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Investors Snapping Up Cut-Price Land Deals in Romania

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Europe  Global Property Guide  Estonia  Lithuania  Romania  Bucharest  Razvan Muntean  IMOPEDIA  Bucharest Ilfov County  Romanian Land Sales 

Investors Snapping Up Cut-Price Land Deals in Romania

By - Monday 13 February 2012

Investors showed increased interest in buying land in Romania's Bucharest-Ilfov County region in 2011 according to new data from IMOPEDIA.ro, which recorded increasing visitors to its website and increased interest in buying land in built up areas last year compared to 2010.

According to the website's index of drawn interest or attraction to the place, interest increased by 49% in October and November, and by 64% in December, compared to the same period of 2010. In November, 61.000 visitors searched for information about this type of landholdings the report said.

"The interest for land follows a positive trend, quite stable, which is not influenced by external factors, such as the First House governmental buying program," said Razvan Muntean, general manager IMOPEDIA.ro.

The firm puts the increase in interest down to falling prices in the region and across Romania over the last 18-24 months, but this may not be the only reason.

Romania's property market presents a good anomaly for property investors, in that property prices are falling while the economy is growing.

According to the latest data available from Eurostat the Romanian grew 4.4% in the year ending Q3 2011. This makes it one of the fastest growing economies in Europe. The likes of Estonia and Lithuania saw faster growth at 7.9% and 7.3% respectively during the same period, but these had strong year on year figures in the previous 9 months as well, and in fact the timeline indicated growth slowing. But in Romania in Q4 2010 the economy was flat compared to Q4 2009, in Q1 it was up 1.3% compared to Q1 2010 and in Q2 it was up 1.9% before shooting up to 4.4% in the final quarter.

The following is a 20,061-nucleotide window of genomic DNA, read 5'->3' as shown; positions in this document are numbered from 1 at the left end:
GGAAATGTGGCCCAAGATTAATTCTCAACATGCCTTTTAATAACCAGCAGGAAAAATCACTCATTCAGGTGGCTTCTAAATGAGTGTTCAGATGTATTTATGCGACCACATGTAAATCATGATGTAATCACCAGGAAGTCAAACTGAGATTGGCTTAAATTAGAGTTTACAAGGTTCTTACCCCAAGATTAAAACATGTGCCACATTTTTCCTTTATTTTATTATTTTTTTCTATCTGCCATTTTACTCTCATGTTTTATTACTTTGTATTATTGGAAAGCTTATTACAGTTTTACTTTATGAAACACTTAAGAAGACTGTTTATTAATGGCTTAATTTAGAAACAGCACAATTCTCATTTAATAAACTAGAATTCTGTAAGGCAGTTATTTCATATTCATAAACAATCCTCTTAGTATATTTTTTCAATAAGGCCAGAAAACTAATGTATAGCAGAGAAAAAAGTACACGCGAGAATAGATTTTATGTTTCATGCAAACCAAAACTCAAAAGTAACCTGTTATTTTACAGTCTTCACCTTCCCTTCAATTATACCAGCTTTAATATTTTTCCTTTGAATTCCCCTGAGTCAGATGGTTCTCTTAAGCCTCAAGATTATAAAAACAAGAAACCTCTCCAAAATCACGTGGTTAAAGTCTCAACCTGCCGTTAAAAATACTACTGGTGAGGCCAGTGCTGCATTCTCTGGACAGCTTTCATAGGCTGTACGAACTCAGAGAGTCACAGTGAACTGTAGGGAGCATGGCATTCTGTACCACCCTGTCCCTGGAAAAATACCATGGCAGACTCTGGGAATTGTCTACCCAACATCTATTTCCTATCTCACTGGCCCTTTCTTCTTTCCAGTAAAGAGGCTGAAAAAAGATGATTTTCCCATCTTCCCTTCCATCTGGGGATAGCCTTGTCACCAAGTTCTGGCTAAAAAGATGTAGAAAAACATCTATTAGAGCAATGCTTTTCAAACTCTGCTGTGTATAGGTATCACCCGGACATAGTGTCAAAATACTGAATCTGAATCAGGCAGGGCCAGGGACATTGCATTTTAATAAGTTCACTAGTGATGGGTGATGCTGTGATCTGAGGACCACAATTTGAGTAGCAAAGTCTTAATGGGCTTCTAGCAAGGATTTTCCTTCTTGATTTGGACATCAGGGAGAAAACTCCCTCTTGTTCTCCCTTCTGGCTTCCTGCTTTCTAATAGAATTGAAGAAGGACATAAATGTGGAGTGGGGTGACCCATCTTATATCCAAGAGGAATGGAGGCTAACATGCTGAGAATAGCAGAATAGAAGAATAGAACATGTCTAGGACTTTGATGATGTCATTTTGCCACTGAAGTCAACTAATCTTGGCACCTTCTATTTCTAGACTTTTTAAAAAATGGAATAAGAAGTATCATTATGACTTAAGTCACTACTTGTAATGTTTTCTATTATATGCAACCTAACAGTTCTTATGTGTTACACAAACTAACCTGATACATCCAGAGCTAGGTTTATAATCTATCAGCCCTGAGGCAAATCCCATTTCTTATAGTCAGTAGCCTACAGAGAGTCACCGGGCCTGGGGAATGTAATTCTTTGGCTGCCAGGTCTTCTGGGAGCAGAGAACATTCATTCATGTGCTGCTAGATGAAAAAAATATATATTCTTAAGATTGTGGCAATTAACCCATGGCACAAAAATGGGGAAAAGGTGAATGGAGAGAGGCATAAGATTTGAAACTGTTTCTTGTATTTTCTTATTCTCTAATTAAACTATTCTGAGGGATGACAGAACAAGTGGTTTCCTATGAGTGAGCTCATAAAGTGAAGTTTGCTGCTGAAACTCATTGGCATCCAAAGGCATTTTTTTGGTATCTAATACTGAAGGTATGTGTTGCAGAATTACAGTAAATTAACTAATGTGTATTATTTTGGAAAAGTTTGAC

During the same time property prices continued to plummet, although no official data is available we have a consensus of real estate agents opinions on this.

Investors also find a moderate taxation regime in Romania, which is as follows (Source: Global Property Guide).

Rental Income: Net rental income earned by non-residents is taxed at a flat rate of 16%.

Capital Gains: No tax is levied on the capital gains realized by individuals from selling real property; however transfer tax is levied on the transfer of immovable property in Romania.

Inheritance: Inheritance tax is imposed at regressive rates from 2% to 0.5% depending on the value of the inheritance.

Residents: Residents are taxed on their worldwide income. Residents may deduct personal allowances and allowances for dependents.

Finally, and arguably the biggest draw to investors at the moment is the fact that Romania is still outside the euro. According to a recent survey by DTZ more investors and businesses now believe that the Euro will break up than those who believe a resolution will be found to the debt problems. This is bad for Estonia which just joined the beleaguered single currency union, but good news for countries outside it like Romania, which are seeing increased investment as a result.

Whatever the reason, investors are buying more land in Romania, and land usually means development. If all the land being bought now is developed in the next couple of years, we could be looking at Romania as one of the first players in the next overseas property investment up cycle.

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*This page is provided for information purposes only and should not be construed as offering advice. IPIN is not licensed to give financial advice and all information provided by IPIN regarding real estate should never be treated as specific advice or regulations. This is standard practice with property investment companies as the purchase of property as an investment is not regulated by the UK or other Financial Services Authorities.


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